Editor’s note: Robert Bruss is temporarily away. The following column from Bruss’ “Best of” collection first appeared Sunday, July 16, 2006.
If you are thinking about building a house or renovating your current home, first read “Be Your Own House Contractor, Fifth Edition” by longtime home builder Carl Heldmann. This very valuable new book explains, according to the author, how to shave at least 25 percent off construction costs of a new house. More important, it goes into great detail of what is involved with being your own home contractor.
Having been involved with renovating many houses and always hiring a remodeling contractor, I closely related to Heldmann’s explanations of how to build a new house to save money or renovate an existing house without hiring a general contractor. The author explains how a general contractor’s job seems almost easy (which it really isn’t) and virtually anyone can save by being his/her own general contractor.
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A unique aspect of this new book is Heldmann refers readers to his Web site for additional resources to make the home construction process almost simple. He compares today’s procedures with those available 35 years ago when he built his first house and then built many more. “You won’t believe how easy it is to save money and get the house you want,” Heldmann says.
An especially enjoyable advantage of this book is the author simplifies the home construction process into bite-size pieces that any reader can understand. He doesn’t go into great detail, but just enough for the reader to know if becoming a do-it-yourself contractor is right.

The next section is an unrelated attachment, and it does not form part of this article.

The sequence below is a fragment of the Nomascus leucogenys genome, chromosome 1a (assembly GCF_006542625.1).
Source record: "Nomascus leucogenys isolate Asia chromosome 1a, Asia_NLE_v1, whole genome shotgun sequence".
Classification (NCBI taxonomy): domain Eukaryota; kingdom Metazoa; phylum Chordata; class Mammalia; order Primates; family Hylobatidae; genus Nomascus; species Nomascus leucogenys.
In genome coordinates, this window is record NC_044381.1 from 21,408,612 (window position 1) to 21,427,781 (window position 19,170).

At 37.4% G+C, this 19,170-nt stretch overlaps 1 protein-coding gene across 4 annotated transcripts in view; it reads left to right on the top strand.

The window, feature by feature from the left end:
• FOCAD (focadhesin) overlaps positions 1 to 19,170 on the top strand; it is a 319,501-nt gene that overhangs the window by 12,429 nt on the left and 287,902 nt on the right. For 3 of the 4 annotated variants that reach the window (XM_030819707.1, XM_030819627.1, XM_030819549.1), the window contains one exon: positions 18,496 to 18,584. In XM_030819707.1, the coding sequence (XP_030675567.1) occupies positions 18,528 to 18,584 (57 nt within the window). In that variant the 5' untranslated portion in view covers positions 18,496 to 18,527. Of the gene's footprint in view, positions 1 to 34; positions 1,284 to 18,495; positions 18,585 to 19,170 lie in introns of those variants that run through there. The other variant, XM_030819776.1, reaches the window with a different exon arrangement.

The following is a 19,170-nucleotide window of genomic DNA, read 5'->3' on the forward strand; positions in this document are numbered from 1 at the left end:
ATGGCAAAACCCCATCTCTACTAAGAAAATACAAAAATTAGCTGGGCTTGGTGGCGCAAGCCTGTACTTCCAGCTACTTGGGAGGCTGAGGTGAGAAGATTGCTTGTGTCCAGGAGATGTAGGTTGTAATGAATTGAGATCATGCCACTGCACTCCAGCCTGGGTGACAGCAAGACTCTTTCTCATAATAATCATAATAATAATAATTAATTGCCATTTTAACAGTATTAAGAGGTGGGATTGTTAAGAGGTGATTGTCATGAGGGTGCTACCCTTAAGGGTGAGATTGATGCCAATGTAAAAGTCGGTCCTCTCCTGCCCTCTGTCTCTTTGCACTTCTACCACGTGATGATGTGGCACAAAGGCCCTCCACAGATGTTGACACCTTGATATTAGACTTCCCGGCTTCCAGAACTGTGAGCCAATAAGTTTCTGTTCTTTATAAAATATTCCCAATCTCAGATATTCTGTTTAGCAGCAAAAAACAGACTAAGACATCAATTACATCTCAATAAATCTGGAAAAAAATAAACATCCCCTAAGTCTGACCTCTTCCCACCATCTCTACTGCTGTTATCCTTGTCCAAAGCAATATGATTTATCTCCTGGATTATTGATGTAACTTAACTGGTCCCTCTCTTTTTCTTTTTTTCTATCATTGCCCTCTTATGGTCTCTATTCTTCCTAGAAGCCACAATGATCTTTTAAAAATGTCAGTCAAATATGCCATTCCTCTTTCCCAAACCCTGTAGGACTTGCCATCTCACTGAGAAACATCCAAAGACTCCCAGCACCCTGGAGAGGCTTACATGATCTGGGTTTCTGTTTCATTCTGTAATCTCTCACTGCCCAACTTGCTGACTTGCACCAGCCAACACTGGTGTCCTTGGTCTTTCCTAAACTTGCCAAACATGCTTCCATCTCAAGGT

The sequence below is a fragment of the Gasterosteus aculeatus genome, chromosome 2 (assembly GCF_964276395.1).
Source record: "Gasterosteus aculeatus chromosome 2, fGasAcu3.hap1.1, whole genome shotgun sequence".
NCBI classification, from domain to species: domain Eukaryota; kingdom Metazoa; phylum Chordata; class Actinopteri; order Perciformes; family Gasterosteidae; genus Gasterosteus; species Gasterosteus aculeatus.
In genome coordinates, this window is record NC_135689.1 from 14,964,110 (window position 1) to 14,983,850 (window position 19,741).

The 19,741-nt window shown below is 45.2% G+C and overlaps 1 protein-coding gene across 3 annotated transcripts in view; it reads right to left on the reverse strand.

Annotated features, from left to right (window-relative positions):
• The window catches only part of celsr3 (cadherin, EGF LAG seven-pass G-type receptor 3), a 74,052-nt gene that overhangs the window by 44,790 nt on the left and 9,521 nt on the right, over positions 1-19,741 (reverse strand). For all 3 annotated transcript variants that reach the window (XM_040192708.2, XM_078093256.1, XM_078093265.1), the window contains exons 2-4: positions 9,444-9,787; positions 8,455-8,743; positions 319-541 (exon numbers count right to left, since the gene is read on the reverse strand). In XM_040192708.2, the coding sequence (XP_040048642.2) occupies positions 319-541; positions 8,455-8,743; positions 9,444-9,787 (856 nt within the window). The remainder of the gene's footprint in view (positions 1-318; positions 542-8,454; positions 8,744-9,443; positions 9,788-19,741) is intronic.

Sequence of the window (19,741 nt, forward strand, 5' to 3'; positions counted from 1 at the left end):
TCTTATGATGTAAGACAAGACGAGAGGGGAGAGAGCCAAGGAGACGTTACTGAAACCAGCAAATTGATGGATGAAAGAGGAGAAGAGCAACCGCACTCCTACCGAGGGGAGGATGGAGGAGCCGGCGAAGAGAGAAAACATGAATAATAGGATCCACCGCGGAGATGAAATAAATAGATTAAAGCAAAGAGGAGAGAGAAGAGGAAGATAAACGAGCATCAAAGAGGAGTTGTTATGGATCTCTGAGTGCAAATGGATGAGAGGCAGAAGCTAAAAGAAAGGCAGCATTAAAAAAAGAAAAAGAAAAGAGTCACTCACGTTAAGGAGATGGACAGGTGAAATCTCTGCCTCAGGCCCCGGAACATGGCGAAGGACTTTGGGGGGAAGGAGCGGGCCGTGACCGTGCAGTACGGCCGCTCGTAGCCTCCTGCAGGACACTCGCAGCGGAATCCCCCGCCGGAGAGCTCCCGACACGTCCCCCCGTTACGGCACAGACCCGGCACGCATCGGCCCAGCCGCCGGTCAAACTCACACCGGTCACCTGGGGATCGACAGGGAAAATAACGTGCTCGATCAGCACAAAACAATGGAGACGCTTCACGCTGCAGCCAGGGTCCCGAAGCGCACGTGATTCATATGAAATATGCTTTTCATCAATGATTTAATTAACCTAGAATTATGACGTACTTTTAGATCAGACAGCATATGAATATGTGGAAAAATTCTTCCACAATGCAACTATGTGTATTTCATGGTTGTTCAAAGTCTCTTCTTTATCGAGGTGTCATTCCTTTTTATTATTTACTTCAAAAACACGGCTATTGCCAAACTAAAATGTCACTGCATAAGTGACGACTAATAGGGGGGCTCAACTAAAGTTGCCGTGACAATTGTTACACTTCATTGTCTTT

Even if the reader decides to hire a general contractor to build a new home or remodel an existing one, Heldmann explains how to keep costs down and to understand the home-building process.
Will this book make the reader capable of building his/her own home without a general contractor? Possibly.
But more likely, it alerts readers to what is involved and if they need to learn more before going ahead, such as by reading more advanced home construction books or taking courses at local owner-builder centers.
Heavy emphasis is placed on construction financing, with fewer details about arranging home-improvement financing, which is generally easier to obtain. Heldmann encourages do-it-yourself home builders to arrange construction loans by comparing several sources, especially community banks. Although it used to be virtually impossible to obtain a home construction loan without having a general contractor, the author says banks have become much more liberal in recent years.
Chapter topics include “Be Your Own General Contractor and Save”; “Where to Start”; “Cost Estimating”; “Financing”; “Further Preparations”; “Subcontractors”; “Suppliers”; “Building the House”; and “Add On, Remodel, or Tear Down and Start from Scratch.”
This longtime best-seller home construction book is even better in its latest edition, which includes the author’s Internet Web site resources. Readers might conclude, as I did, that being their own contractor is not for them even if they can save 25 percent. However, reading this book made me a much better consumer when dealing with general contractors. On my scale of one to 10, this outstanding, easy-to-understand book rates a solid 10.
“Be Your Own House Contractor, Fifth Edition,” by Carl Heldmann (Storey Publishing, North Adams, Mass.), 2006, $16.95, 101 pages plus Appendix; available in stock or by special order at local bookstores, public libraries and www.Amazon.com.
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Real Estate Center).